Some aspects of milk synthesis and composition in relationship to the mother's ability to breast-feed her infant
Miller, R. A.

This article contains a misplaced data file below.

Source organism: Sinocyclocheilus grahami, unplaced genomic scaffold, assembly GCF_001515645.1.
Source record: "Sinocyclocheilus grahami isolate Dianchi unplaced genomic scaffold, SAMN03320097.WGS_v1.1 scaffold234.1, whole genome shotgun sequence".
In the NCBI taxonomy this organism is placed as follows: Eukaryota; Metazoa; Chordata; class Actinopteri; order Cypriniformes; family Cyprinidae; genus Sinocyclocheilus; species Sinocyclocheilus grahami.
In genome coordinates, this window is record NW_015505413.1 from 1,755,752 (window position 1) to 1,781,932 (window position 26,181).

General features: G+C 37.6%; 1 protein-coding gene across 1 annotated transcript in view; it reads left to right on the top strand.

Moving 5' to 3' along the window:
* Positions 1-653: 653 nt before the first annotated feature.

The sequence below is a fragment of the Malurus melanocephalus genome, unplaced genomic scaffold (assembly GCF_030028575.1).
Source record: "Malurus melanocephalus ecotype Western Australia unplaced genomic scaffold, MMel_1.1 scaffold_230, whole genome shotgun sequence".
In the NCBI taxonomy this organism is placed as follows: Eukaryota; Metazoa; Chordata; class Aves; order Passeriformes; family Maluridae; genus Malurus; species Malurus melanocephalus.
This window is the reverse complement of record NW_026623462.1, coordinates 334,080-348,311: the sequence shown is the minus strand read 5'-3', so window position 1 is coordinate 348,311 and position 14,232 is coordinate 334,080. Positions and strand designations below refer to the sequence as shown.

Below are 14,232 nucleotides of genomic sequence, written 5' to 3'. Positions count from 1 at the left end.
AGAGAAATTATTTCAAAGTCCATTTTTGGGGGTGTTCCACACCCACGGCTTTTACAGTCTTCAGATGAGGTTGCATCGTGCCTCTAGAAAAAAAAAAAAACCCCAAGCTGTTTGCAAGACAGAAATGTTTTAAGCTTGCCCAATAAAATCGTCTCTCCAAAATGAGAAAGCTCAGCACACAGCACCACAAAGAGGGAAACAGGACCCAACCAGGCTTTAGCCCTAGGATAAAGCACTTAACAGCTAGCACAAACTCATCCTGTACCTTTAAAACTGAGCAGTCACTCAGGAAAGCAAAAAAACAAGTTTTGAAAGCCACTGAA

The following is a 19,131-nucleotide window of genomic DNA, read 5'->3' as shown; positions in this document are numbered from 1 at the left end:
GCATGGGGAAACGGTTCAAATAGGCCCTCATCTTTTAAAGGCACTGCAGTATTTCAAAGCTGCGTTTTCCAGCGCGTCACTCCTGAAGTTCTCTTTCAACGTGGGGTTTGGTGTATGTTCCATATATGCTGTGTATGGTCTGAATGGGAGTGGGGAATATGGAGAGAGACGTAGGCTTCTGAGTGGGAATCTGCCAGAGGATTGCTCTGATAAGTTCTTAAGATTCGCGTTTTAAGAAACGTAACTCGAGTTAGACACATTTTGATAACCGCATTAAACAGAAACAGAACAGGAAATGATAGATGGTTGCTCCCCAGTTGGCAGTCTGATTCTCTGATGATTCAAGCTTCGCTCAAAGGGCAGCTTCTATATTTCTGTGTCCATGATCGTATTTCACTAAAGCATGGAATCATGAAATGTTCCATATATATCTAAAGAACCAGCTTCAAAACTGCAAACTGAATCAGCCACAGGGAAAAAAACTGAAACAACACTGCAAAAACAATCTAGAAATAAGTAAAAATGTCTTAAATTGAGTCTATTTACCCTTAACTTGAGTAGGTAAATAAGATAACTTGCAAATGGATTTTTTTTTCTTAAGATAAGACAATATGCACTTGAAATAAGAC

The problem of disordered lactation is a complex one and why some women should be unable to breast-feed their infants or only succeed in doing so for a limited period of time has never been fully understood. Many factors may account for inadequate lactation - factors concerning both mother and infant. Thus, where the mother is affected, her disability may arise from psychological or nutritional disturbances, endocrine dysfunction, or super-imposed systemic disorders. In the mammary gland itself, anatomical defect:, as well as disease, may sometimes be responsible for the mother's failure to breast - feed her infant. Although many cases of unsatisfactory lactation are probably due to these factors, the clinician is frequently satisfied in placing women in one or other category after a superficial examination and sometimes without completing a sufficient number of test -feeds. Thus, the aetiology and treatment of these cases is based merely on clinical impressions. Simple tests to determine the chemical composition of milk and its bacterial content are usually omitted, though it is hard to explain such neglect, because these lilies of investigation are frequently applied to cattle with sub-normal milk yields. Recently, however, the letting down of milk has been studied and thyroid and iodine therapy has been instituted it some cases to increase the milk yield, though the results so far have not been of outstanding practical value. The complete neglect of routine investigation of mothers with inadequate lactation is most unfortunate because a fuller understanding of such a disorder might result in mothers being judged more fairly and treated more efficiently by the physician. Moreover, a greater percentage of mothers woud be able to fulfil their ambition to breast-feed their infants, more mothers might enjoy better mental and physical health and more infants might pass unmolested through the hazards of the first year of life.In an attempt to find some investigation which would help the physician to assess a woman's ability to feed her infant, research has been carried out on certain tests which might give information as to the adequacy of lactation in women. These tests involve the estimation of the chloride content and electrical conductivity of milk and she protein and cholesterol in the blood, and have been made on samples of milk and blood taken from mothers who were breast -feeding their infants adequately and others who were breast-feeding them inadequately.The investigation on both chloride and electrical conductivity values of milk has been divided into four parts. The first part concerns the relationship of the test results to adequacy of lactation, the second is devoted to the effects of mammary disease upon various tests, including the milk chloride and conductivity tests, the third involves the assessment of the duration of lactation by means of the chloride and conductivity tests, while the fourth part is devoted to an assessment of the value of these tests for the detection of adulterated milk.Observations have been made on various constituents of' mothers' blood and a separate section has been devoted to each class of substance discussed. The first section consists of a review of the literature on the blood glucose of women and the relationship to the sugar content of milk and milk yield, the second is composed not only of a review, but also of investigations on blood protein in lactating women with varying milk yields, and the third section is devoted to a review of the literature correlating values of blood lipids with milk yield and to the correlation of a series of blood cholesterol values obtained for lactating women with the milk yield of these women.